Interview: Melissa Auf der Maur

By JON GARELICK  |  October 14, 2010

What specifically was the nature of your musical education with the Pumpkins?
It was mainly Billy's work ethic — it's in that legendary James Brown realm. My first day in the band I was told: there are no days off, you can't make mistakes, and you can't get sick. I had to learn a massive catalog, including what was at that time one the biggest selling double albums. And remember, they have box sets of B sides. Billy wanted to be able to pull from that catalog at any moment, and we were on a world tour where we quite often opened for ourselves. So we would play an hour opening set and then play a two-and-half hour set of our own. I still have somewhere in my archives a binder. You know I didn't go to Berklee, I don't write music out. I wrote it out in my own cryptic way and I had this binder and I could not play a show without my reference notes, because they would make up a new set list every day. And he was really tough. I couldn't make a mistake and I didn't want to. I did once and he called me out, it was really rude.

What did he do?
He just said, "It's her fault." On stage. And it had been my first week in the band, and it was just the top of the song. But, in other words, there were unbelievable standards which again, I really respect.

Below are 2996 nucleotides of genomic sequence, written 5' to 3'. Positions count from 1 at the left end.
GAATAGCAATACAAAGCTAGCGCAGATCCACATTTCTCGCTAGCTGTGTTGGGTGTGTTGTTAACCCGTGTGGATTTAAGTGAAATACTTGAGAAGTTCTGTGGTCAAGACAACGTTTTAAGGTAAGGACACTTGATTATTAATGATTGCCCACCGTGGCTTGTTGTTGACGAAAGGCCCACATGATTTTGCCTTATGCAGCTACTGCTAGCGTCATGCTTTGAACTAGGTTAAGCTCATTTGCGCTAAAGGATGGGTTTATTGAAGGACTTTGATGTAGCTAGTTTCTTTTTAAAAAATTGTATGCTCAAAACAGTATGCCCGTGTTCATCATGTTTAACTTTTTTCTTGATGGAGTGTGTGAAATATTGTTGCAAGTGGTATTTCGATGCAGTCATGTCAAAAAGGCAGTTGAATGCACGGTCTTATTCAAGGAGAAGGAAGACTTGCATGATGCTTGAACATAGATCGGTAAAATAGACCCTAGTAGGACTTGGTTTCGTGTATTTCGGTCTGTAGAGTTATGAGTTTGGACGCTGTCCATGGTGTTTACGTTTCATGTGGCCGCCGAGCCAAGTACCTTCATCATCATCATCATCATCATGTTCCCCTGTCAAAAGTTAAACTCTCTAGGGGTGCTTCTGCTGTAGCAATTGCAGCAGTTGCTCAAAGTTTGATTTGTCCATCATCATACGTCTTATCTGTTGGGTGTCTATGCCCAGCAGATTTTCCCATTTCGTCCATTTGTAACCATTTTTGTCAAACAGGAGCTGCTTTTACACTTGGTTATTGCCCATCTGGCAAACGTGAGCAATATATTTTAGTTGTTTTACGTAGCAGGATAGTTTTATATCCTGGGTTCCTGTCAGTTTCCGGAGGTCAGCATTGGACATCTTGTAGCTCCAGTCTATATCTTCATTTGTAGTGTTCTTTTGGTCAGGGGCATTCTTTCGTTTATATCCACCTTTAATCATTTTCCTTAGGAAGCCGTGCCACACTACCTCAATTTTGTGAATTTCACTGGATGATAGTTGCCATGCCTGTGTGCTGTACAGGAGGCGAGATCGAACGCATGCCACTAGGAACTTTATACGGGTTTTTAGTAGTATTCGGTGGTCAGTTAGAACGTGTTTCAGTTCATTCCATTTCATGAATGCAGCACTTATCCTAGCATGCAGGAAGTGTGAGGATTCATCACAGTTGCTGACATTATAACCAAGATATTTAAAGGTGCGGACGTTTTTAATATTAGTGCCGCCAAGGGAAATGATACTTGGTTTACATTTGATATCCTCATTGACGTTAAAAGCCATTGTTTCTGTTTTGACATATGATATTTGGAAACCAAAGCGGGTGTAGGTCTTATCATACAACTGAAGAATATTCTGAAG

Now I want to go back and listen to the bass on those records.
Well that was the other thing. He played the majority of the bass on those records. So they were very much his parts. I was given CDs of every album with just the bass and drums, so I had to learn it exactly as it was played on the albums and luckily I had the references because sometimes you can't hear them in the mix and it was amazing. I learned the difference: yeah, you can play a "B" but if you're not playing on the exact same place that he's playing it on the neck, that "B" is not the same "B." It's a matter of the nuances, of how you get up to that note. And now that I'm my own band leader and I have these musicians who come in and have to learn my things I realize, "Wow, had I not had that lesson I certainly wouldn't be as tough as I am right now." It makes a big difference. Because when I joined Hole, my God, I'm almost embarrassed how loose my interpretation was of those songs. Only years later I listened to those records and I thought, Oh my god, I didn't even do them justice. I played my bass parts right and I'm very proud of my bass playing on Celebrity Skin, but I had to learn the other parts of the other players.

How didthe Out of Our Mindsproject start?
It started in New England, in Massachusetts. I spent every Christmas of my life on Cape Cod. My grandparents moved to [Sandwich] Cape Cod in the '70s and I spent a portion of the summer and winter in Cape Cod throughout my entire youth. I was very close with my grandfather, and he died just as I was completing my solo record. I moved out of New York City and moved to Cape Cod when I got off the year tour of my first record. That was actually a completion of 10 years — Hole, the Pumpkins, my first solo record — perfectly nestled within 10 years to the T.

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